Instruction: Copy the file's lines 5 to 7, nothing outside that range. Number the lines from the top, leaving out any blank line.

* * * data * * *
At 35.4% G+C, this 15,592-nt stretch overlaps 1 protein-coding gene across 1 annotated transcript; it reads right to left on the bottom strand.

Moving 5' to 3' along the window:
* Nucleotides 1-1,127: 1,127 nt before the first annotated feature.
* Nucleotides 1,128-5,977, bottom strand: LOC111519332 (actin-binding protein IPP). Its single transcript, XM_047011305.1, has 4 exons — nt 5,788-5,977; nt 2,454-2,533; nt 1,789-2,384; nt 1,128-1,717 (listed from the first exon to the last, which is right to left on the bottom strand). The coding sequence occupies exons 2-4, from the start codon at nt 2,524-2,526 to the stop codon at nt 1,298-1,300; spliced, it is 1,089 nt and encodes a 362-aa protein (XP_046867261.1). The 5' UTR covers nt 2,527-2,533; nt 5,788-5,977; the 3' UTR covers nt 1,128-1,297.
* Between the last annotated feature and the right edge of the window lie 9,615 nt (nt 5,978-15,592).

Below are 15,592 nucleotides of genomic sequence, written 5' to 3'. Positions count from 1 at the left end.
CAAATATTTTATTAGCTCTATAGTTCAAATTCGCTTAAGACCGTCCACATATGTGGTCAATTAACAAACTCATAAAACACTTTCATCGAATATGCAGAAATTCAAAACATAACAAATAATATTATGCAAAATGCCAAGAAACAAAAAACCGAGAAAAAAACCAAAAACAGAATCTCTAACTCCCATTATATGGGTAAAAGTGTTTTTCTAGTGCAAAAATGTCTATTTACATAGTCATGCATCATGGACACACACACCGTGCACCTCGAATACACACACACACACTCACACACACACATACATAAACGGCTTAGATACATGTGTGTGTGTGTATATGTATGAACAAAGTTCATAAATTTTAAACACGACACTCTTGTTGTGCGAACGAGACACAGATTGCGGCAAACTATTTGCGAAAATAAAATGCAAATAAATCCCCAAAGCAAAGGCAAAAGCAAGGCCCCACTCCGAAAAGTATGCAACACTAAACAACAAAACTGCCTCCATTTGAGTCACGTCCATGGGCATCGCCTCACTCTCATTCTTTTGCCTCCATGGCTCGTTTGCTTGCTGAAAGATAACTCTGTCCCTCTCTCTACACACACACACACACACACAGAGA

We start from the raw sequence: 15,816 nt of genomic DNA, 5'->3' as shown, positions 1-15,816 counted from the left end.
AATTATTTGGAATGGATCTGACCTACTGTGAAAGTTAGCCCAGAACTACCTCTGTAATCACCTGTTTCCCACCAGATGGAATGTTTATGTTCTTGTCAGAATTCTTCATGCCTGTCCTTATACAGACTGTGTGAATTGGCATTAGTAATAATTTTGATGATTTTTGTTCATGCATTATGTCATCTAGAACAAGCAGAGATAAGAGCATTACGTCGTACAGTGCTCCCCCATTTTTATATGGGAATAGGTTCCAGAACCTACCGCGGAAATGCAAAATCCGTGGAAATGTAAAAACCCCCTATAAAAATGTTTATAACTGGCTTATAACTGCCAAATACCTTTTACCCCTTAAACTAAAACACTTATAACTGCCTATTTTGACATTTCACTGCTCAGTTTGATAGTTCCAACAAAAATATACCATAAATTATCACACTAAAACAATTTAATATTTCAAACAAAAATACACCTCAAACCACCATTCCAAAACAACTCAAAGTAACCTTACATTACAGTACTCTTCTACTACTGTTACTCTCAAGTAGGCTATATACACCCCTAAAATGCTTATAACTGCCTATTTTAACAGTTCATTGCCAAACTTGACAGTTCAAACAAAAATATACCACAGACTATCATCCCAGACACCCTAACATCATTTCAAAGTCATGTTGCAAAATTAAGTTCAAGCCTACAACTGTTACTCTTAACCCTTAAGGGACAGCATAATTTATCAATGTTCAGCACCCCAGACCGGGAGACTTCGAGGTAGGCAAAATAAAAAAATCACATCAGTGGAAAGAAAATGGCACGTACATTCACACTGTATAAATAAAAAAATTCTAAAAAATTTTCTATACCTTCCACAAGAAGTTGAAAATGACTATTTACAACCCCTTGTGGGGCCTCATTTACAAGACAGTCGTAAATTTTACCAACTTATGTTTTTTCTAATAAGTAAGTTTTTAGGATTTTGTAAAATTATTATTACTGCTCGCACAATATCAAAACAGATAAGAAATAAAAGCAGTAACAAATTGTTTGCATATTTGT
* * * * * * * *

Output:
* Between the last annotated feature and the right edge of the window lie 9,615 nt (nt 5,978-15,592).

Below are 15,592 nucleotides of genomic sequence, written 5' to 3'. Positions count from 1 at the left end.
CAAATATTTTATTAGCTCTATAGTTCAAATTCGCTTAAGACCGTCCACATATGTGGTCAATTAACAAACTCATAAAACACTTTCATCGAATATGCAGAAATTCAAAACATAACAAATAATATTATGCAAAATGCCAAGAAACAAAAAACCGAGAAAAAAACCAAAAACAGAATCTCTAACTCCCATTATATGGGTAAAAGTGTTTTTCTAGTGCAAAAATGTCTATTTACATAGTCATGCATCATGGACACACACACCGTGCACCTCGAATACACACACACACACTCACACACACACATACATAAACGGCTTAGATACATGTGTGTGTGTGTATATGTATGAACAAAGTTCATAAATTTTAAACACGACACTCTTGTTGTGCGAACGAGACACAGATTGCGGCAAACTATTTGCGAAAATAAAATGCAAATAAATCCCCAAAGCAAAGGCAAAAGCAAGGCCCCACTCCGAAAAGTATGCAACACTAAACAACAAAACTGCCTCCATTTGAGTCACGTCCATGGGCATCGCCTCACTCTCATTCTTTTGCCTCCATGGCTCGTTTGCTTGCTGAAAGATAACTCTGTCCCTCTCTCTACACACACACACACACACACAGAGA